Charles Miller, who serves on the Pittsylvania County Board of Supervisors, grew up attending a segregated school for Black students in Mount Airy during the late 1950s and through the 1960s.
He still remembers being in the third or fourth grade, attending an old wooden school where a picture of George Washington Carver hung high.
“I didn’t know quite exactly who he was, not entirely like I did after years of studying, but we as children knew enough to know that … he was a person that we should be respectful of," Miller said.
He remembers seeing the face of Booker T. Washington on the 50-cent piece, one of which he still has and treasures today. The thought of attending the Tuskegee Institute in Alabama, which Washington founded, crossed his mind, but concerns about his own safety deterred him from venturing that far south.
“I didn’t actually think about going that far into the south, especially Alabama," he said.
After more than a year of "ruminating" and consideration, Miller is now actively developing the details and seeking support for his plan to erect a monument to those two well-known African Americans, as well as Carter Woodson, a prominent African American historian, on Main Street in downtown Chatham.
Even as national attention has been placed on removing Confederate monuments, Miller, the lone African American on the board of supervisors, has not heard or made any efforts to remove the Confederate war memorial in the downtown, but is instead looking to add another monument that "stimulate people ... to see us as Black Americans in a positive light and that we have contributed well to the fabric of this country, this state."
"I’m about making friends and trying to bring about a more cooperative and cohesive atmosphere in this county and region where we live," he said.
This project for new monuments comes amid national unrest surrounding racial injustice, which has led to calls for the removal of Confederate flags and statues. During a Pittsylvania County Board of Supervisors meeting on Tuesday night, Kell Stone, the pastor of Gospel Tabernacle Outreach Center in Gretna who led peaceful protests against racial injustice in Chatham and Gretna in June, asked the board of supervisors to seriously consider and explain the history that the Confederate flags that fly on highways in the county and the Confederate war memorial in downtown Chatham.
“As we all can agree, signs, symbols and labels speaks to who we are," he said.
Miller has been reaching out to community members about the project, which he estimates will cost roughly $100,000, to get input on the design and find financial support. For now, Miller is imagining that the monument to the three men, which will contain pictures and information about them, be roughly 20 feet long by 12-feet wide.
While none of these three men were from Pittsylvania County, Miller believes that all of them played an important role in the locality's history. Booker T. Washington, who was born in neighboring Franklin County, made a major impact through his contributions to the education of African American students like Miller.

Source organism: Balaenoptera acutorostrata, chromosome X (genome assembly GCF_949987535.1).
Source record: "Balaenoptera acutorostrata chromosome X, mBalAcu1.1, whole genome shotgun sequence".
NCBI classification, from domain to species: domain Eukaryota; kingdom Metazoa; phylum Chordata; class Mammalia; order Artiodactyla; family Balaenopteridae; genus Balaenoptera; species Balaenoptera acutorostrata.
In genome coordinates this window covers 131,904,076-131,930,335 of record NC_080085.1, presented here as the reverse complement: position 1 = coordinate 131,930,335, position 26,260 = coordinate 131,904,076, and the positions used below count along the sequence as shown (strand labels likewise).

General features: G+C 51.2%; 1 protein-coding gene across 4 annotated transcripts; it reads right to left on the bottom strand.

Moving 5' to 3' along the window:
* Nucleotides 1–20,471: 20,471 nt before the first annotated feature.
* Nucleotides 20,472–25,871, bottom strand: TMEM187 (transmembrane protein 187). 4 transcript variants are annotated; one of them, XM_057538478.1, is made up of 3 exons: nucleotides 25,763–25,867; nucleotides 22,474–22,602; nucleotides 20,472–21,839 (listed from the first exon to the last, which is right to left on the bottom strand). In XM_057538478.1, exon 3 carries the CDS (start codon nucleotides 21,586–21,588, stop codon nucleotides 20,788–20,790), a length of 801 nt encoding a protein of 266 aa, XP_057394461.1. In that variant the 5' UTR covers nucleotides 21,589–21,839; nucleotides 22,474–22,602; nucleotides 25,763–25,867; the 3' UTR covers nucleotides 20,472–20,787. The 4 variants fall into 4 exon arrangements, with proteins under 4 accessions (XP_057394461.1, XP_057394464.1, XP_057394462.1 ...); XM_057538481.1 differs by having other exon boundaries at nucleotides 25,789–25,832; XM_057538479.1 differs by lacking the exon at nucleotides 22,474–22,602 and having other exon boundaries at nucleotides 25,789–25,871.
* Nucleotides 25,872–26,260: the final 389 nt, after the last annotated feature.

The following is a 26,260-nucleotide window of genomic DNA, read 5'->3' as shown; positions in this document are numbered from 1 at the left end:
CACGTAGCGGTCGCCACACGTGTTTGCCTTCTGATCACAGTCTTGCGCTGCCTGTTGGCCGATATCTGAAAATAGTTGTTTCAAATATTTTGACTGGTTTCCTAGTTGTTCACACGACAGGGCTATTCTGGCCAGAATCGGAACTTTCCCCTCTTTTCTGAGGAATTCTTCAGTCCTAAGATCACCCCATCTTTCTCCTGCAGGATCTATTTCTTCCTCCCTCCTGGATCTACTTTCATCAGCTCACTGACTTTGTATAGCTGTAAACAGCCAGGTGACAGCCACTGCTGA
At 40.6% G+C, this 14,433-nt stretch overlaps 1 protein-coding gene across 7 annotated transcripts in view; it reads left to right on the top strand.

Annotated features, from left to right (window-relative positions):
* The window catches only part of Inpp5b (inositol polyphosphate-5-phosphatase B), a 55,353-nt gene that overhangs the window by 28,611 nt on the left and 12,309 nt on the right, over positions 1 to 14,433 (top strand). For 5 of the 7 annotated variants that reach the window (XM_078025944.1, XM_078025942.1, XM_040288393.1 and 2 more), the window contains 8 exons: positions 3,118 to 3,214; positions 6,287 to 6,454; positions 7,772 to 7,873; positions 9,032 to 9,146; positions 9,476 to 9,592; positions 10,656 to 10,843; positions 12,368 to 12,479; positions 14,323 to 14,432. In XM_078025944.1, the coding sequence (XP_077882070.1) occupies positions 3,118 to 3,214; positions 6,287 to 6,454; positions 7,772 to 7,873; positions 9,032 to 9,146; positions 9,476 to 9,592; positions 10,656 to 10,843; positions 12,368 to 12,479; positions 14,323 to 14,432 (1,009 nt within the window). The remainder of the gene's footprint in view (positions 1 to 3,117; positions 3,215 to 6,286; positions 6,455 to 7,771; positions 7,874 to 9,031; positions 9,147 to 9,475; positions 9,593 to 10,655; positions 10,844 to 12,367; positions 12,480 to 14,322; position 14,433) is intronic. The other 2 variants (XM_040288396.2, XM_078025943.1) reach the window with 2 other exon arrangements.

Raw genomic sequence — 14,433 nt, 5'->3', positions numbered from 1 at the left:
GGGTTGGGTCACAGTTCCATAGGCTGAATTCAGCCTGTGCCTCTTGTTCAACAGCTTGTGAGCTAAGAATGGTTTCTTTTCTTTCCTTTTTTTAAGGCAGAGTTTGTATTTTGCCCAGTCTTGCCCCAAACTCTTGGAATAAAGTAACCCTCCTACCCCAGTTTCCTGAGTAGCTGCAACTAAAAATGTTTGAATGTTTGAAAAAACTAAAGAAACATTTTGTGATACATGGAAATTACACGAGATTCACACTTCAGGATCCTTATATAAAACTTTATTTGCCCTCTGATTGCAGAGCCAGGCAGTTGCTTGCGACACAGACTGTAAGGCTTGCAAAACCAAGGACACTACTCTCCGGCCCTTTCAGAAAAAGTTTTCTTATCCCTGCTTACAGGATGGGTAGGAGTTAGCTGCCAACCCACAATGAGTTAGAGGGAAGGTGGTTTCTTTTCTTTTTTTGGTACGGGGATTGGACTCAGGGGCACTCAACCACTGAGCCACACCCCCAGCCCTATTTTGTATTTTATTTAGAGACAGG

Many schools for African American students in Pittsylvania County were founded through the Rosenwald fund, a philanthropy effort from Booker T. Washington, the Tuskegee Institute and philanthropist Julius Rosenwald to provide high-quality public education for African American children in the rural South during segregation. According to a survey done by Preservation Virginia, a nonprofit dedicated to preserving Virginia history, and the Virginia Department of Historic Resources, eight of those schools in Pittsylvania County are still standing.
The other two men that Miller hopes to honor with his monument are George Washington Carver and Carter Woodson. Carver, a prominent scientist and professor at the Tuskegee Institute, made a wide range of contributions to agricultural practices and helped the cotton industry. Miller said that his work allowed Dan River Mills, which was one of the largest cotton mills in the country at the height of its power, rise to the prominence that it did.
“Thousands of people ... were employed, got paychecks, raised their families, educated their children, with paychecks from Dan River Mills," Miller said.
Carter Woodson is a prominent historian who was one of the first to study African American history.
Ben Davenport, owner of Davenport Energy and prominent businessman in the community, said that a project like this wasn't on his radar, but he has agreed to help Miller with the project, "financially and otherwise."
“I like to be inclusive of our population," Davenport said. "We have an excellent racial mix of population in Danville and Pittsylvania County, and it seems appropriate to me."
Miller is not seeking any public funding for the project. He already has a location on Main Street that "hopefully that will become available when we make the formal request," but has a backup spot where the landowner has already agreed to sell if need be.
"What I’m trying to do is this: as a native Pittsylvania person, Virginian and American, I want to do what I can to bring about a layer of recognition of some of the contributions that have been made by my people, African Americans," Miller said.
Ayers reports for the Register & Bee. Reach him at (434) 791-7981.
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